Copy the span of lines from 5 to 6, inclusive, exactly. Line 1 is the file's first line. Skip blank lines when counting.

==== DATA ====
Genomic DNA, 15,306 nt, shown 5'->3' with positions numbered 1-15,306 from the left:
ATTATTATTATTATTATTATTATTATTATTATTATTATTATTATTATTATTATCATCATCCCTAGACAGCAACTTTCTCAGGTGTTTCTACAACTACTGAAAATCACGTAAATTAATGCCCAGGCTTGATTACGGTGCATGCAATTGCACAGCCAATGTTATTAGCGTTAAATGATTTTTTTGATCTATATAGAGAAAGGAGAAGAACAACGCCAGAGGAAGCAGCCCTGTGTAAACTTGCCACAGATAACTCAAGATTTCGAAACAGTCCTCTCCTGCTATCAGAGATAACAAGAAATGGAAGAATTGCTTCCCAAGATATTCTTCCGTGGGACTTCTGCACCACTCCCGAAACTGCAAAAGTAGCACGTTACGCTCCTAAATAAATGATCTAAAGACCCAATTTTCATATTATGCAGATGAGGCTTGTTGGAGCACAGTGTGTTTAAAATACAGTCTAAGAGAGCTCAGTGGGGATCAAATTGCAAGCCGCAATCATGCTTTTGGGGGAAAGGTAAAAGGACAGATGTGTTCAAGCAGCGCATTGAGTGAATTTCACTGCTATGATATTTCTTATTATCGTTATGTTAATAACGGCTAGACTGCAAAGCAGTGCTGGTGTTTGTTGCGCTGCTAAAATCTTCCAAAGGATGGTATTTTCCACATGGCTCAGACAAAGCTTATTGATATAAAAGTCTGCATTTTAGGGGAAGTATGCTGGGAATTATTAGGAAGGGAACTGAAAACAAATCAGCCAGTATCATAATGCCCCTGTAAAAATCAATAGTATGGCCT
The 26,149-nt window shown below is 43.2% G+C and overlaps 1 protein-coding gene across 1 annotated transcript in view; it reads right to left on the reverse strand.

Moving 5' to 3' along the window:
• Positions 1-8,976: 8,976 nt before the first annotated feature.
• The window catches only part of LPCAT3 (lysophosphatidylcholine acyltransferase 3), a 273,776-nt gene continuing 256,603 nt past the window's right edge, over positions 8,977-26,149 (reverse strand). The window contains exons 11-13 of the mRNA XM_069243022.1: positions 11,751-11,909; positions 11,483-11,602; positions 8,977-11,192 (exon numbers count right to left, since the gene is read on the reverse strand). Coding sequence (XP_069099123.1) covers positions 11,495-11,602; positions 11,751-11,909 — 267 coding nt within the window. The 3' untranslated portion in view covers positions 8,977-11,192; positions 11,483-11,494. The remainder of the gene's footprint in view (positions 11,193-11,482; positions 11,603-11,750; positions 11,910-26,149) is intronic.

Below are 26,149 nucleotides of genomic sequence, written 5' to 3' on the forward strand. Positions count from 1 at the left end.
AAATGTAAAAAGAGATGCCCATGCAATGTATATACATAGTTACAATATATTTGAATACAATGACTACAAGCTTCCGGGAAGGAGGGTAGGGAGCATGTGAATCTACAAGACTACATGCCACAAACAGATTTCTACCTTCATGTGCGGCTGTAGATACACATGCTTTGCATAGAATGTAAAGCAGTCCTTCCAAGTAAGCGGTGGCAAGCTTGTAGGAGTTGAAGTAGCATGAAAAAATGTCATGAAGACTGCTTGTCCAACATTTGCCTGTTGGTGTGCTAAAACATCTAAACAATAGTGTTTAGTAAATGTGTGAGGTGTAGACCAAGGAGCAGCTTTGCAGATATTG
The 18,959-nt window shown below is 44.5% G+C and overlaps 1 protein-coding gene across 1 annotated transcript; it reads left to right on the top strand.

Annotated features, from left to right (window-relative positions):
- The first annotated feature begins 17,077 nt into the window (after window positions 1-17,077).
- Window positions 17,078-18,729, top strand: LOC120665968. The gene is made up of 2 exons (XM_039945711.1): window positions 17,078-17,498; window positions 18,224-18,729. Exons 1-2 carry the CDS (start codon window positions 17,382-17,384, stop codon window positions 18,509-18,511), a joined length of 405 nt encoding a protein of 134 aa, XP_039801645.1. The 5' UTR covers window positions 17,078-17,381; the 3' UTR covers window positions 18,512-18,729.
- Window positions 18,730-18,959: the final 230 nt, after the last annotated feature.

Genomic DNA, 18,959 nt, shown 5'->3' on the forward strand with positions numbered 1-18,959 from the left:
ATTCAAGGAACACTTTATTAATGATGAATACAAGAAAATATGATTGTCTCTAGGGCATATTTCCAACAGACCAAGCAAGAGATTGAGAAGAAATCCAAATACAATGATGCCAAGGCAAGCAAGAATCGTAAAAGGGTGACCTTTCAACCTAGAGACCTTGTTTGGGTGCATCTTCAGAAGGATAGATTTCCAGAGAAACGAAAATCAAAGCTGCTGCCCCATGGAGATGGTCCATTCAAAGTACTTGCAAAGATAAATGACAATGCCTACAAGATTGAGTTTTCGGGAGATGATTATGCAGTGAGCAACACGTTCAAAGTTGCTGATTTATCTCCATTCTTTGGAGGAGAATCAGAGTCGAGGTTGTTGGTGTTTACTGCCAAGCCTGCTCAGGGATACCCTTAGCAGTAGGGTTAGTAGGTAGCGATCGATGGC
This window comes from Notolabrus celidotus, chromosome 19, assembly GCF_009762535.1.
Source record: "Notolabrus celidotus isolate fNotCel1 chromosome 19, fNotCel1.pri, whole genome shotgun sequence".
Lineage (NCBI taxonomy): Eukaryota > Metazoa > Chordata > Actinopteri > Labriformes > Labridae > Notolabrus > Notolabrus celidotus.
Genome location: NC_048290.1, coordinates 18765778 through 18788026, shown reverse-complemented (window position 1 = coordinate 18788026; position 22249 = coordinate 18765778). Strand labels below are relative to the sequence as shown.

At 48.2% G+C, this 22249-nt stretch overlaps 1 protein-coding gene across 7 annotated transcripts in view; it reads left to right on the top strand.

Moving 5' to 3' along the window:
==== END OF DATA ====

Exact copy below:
• Positions 1-8,976: 8,976 nt before the first annotated feature.
• The window catches only part of LPCAT3 (lysophosphatidylcholine acyltransferase 3), a 273,776-nt gene continuing 256,603 nt past the window's right edge, over positions 8,977-26,149 (reverse strand). The window contains exons 11-13 of the mRNA XM_069243022.1: positions 11,751-11,909; positions 11,483-11,602; positions 8,977-11,192 (exon numbers count right to left, since the gene is read on the reverse strand). Coding sequence (XP_069099123.1) covers positions 11,495-11,602; positions 11,751-11,909 — 267 coding nt within the window. The 3' untranslated portion in view covers positions 8,977-11,192; positions 11,483-11,494. The remainder of the gene's footprint in view (positions 11,193-11,482; positions 11,603-11,750; positions 11,910-26,149) is intronic.